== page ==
Holkham's American connection revealed
They carried the ideas that would one day shape the American constitution.Treasured documents from the 15th and 17th century will leave Holkham Hall, near Wells, next week on a journey to Jamestown in the United States to help mark the 400th anniversary of the founding of the first British colony in America.
They carried the ideas that would one day shape the American constitution.
Treasured documents from the 15th and 17th century will leave Holkham Hall, near Wells, next week on a journey to Jamestown in the United States to help mark the 400th anniversary of the founding of the first British colony in America.
Yesterday , the documents went on show in the hall's statue gallery before they are flown under high security across the Atlantic and ahead of the Queen and Duke of Edinburgh's visit to Jamestown in May.
The first of the documents is 42-foot long scroll containing a catalogue of the library of Sir Edward Coke, an eminent legal figure of the late 16th and early 17th century, who served as attorney general to Elizabeth I and was chief prosecutor of Sir Walter Raleigh and later, under the reign of James 1, prosecutor of the Gunpowder Plot conspirators.
The second item is William Strachey's Lawes Divine Morall and Martial for the Colony in Virginia Britiannia printed in London in 1612 and still in its original binding of limp vellum.
There is a copy of Magna Carta made in England in the first half of the 15th century - a text Sir Edward considered to be the bedrock of liberty.
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The fourth is a presentation copy of Francis Bacon's Instauratio magna printed in London in 1620.
Coke's notes on the title page show the political and personal gulf between the two men, who were rivals for the highest ranking judicial posts in England under both Elizabeth and James.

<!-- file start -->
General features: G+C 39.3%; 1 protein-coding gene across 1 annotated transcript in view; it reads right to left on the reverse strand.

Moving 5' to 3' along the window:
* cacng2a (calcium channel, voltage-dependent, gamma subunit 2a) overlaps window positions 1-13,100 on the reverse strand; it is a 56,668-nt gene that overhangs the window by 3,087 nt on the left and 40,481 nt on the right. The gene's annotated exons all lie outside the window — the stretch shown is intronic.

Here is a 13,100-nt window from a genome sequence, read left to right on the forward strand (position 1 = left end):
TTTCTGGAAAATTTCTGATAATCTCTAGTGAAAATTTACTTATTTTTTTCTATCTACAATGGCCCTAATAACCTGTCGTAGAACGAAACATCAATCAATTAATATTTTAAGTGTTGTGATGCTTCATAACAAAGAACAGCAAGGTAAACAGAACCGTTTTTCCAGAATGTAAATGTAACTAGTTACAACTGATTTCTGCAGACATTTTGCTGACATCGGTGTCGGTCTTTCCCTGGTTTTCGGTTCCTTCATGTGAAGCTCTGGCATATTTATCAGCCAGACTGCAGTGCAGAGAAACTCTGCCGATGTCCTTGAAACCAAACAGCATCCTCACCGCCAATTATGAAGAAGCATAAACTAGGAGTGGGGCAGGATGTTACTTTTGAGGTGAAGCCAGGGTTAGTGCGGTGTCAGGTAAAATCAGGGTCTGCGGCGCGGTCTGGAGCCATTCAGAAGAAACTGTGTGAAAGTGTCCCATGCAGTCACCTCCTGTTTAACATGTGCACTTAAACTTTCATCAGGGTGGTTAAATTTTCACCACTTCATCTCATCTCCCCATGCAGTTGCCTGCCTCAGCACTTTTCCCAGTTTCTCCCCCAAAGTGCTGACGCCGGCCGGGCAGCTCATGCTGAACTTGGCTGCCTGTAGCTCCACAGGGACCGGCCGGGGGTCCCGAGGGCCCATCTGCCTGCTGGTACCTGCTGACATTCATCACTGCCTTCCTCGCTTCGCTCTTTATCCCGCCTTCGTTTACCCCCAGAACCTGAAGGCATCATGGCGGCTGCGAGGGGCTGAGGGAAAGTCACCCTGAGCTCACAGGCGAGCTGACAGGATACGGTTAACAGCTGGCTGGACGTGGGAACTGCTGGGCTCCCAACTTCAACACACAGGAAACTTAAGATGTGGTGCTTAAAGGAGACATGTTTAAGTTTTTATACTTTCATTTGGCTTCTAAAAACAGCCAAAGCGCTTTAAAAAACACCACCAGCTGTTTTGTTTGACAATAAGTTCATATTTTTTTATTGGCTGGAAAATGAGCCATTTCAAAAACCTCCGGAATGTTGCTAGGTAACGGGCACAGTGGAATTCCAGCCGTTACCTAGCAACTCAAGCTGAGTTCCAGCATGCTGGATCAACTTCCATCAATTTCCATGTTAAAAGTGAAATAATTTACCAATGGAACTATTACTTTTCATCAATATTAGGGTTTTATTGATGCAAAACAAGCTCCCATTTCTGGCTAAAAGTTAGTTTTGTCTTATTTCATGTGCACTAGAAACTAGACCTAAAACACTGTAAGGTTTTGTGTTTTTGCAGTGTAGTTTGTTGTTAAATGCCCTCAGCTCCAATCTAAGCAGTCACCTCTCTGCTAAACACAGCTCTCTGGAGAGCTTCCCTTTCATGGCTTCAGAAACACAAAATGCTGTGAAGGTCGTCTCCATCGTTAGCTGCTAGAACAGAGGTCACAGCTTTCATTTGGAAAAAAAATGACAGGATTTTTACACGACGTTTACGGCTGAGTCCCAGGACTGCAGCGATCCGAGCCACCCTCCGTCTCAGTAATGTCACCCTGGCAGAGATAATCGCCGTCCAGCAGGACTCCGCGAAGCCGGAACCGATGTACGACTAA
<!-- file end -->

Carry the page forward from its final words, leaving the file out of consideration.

Mike Daley, administrator of the hall, said Sir Edward's interpretation and reworking of the Magna Carta formed the basis of American common law that underpins the modern day justice system.
Manuscript curator Dr Suzanne Reynolds described the collection of books and documents as being “exceptionally important”.
They will go on show at the Jamestown Settlement museum in Williamsburg, Virginia, from April 27 and be on show for a year and the exhibits places America's first English colony in a global context.
“The William Strachey printed book of 1630 is the first attempt that the New Colony in America made of drawing up a system of government so it's a very important witness to that,” said Ms Reynolds.
“The other artefacts are of importance in relation to Sir Edward Coke himself and his standing as one of the important and leading lawyers of the time. He was so important in formulating legal ideas that they eventually became part of the American Bill of Rights.”
Lord and Lady Leicester are due to visit Norfolk in Virginia to share in the celebrations during May and Lord Leicester's son, Viscount Coke is due to visit the exhibition early next year.